Measurements and results: We used McNemar test and stepwise conditional logistic regression for data analysis. From 102 subjects (51 in each group), the proportion of malnourished children in the case group was higher than in the control group (58.8% and 29.4%, respectively). Parenteral route and lack of caloric achievement within the 3rd to 6th day of hospitalization significantly increased the risk of mortality (p<0.05) with ORs of 13 (95%CI 1.95 to 552.47), 3.8 (95%CI 1.37 to 13.02), 4.25 (95%CI 1.39 to 17.26), 4.00 (95%CI 1.08 to 22.09), and 10.0 (95%CI 1.42 to 433.98), respectively. Caloric initiation after the first 48 hours of hospitalization did not significantly affect the mortality rate (p>0.05). Confounding variables that affected mortality include the severity of disease, use of ventilator, hospital-acquired pneumonia (HAP), ventilator-associated pneumonia (VAP), and malnutrition (p<0.05). Multivariate analysis revealed that parenteral route and malnutrition significantly influenced mortality with ORs of 36.05 (95%CI 3.22 to 404.13) and 9.04 (95%CI 2.09 to 39.19), respectively.

Conclusion: There is a relationship between route of initial caloric administration and mortality of critically ill children, where parenteral nutrition significantly influenced mortality in critically ill children.


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Difference in serum procalcitonin levels between decompensated liver cirrhosis patients with and without bacterial infection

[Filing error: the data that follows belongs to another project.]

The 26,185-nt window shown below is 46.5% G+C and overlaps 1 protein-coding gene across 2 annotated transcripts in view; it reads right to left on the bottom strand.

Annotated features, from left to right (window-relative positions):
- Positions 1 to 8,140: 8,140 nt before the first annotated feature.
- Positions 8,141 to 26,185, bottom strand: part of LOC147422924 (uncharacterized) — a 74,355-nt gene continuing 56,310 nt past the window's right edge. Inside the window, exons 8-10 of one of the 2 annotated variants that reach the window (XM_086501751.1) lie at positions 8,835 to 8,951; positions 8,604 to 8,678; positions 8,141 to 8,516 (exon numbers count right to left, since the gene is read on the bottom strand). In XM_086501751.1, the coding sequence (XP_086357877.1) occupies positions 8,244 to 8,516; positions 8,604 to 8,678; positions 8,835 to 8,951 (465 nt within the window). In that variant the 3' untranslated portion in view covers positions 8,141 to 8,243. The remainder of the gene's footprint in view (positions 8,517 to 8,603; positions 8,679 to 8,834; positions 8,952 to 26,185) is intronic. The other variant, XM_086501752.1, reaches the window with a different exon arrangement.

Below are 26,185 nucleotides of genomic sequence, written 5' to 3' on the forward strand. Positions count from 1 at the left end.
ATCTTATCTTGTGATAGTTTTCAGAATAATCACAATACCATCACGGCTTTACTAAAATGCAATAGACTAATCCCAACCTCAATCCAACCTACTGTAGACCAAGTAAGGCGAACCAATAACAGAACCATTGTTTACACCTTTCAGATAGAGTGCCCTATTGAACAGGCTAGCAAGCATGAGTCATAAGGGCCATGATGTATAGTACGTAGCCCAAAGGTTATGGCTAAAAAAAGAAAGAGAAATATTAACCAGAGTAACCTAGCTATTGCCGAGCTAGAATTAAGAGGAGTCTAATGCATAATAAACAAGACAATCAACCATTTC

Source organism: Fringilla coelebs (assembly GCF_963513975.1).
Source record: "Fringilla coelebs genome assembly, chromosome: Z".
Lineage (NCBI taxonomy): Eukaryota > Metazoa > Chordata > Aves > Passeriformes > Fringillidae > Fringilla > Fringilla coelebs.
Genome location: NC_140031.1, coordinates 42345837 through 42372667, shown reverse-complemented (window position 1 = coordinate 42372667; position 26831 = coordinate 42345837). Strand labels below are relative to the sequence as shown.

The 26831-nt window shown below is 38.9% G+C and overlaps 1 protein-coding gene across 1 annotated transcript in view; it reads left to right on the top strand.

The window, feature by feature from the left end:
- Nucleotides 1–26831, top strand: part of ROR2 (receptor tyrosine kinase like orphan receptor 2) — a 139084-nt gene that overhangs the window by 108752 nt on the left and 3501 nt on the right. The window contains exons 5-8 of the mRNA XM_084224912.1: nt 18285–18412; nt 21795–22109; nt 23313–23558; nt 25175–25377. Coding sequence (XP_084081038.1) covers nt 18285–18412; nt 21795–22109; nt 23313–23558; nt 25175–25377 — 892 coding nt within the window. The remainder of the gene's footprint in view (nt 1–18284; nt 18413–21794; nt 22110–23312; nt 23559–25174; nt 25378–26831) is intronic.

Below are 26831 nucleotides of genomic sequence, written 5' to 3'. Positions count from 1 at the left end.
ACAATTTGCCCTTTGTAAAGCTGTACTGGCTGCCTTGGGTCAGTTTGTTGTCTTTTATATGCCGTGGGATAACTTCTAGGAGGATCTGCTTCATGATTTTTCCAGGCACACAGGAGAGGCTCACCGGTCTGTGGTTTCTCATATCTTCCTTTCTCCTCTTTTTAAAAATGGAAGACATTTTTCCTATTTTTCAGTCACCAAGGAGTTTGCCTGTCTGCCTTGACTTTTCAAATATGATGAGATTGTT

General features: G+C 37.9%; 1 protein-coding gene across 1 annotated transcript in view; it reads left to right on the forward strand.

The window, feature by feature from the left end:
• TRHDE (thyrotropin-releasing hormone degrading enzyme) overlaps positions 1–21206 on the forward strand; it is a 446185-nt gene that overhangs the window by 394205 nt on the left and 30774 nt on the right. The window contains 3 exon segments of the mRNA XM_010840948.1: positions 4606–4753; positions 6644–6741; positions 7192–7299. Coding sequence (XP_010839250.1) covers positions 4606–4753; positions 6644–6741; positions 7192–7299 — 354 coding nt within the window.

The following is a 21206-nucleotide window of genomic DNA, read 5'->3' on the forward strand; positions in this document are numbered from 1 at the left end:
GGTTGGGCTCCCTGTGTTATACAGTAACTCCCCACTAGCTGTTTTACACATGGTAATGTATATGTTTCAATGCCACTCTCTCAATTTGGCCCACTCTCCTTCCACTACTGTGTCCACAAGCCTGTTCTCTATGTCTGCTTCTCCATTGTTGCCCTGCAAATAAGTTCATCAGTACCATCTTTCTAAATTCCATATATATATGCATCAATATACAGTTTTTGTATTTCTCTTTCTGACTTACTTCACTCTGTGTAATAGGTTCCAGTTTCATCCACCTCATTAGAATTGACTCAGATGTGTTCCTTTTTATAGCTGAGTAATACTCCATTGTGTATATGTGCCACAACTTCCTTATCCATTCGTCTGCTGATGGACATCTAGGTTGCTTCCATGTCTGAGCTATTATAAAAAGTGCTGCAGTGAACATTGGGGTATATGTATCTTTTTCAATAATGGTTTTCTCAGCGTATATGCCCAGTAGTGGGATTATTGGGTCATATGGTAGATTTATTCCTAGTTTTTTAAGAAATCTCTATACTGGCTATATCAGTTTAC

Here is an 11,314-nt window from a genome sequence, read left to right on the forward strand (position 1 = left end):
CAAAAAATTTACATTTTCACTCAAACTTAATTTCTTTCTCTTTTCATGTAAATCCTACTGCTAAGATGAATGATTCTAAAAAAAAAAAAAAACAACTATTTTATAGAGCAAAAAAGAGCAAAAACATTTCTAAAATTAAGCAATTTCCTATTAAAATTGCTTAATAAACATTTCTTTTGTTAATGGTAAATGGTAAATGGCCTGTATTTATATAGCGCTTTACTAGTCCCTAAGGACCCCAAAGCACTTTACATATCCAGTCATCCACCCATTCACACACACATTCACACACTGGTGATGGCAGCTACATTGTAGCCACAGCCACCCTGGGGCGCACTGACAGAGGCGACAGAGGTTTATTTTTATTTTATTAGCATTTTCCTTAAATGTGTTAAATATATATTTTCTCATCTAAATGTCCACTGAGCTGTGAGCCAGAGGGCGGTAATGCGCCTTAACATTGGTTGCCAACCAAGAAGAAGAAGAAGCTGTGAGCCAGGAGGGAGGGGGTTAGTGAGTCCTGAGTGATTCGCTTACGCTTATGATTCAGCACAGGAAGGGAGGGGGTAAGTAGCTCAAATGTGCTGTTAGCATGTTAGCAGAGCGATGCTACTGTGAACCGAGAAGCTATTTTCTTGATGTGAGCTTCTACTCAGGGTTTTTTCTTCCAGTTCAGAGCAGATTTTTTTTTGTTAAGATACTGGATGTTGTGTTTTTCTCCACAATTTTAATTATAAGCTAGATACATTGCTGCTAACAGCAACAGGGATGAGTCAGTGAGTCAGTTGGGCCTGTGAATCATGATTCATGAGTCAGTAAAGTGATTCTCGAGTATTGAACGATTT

Abstract

Background: Decompensated liver cirrhosis may increase procalcitonin (PCT) levels in patients without bacterial infection. Previous studies have not provided conclusive results about the difference in serum PCT levels caused by specific liver decompensation and bacterial infection.

Objective: To examine the role of PCT in assisting the diagnosis of bacterial infection in decompensated liver cirrhosis patients.

Methods: A cross-sectional study on decompensated liver cirrhosis patients who were outpatients and admitted to Cipto Mangunkusumo Hospital, Jakarta, was conducted between December 2015 until May 2016. Procalcitonin levels were examined and bacterial infection was identified using standard criteria for each type of infection suspected. Analysis was performed to determine the difference in PCT levels between patients with and without bacterial infection, and to obtain the cutoff point of PCT for bacterial infection diagnosis using the receiver operating characteristic (ROC) curve.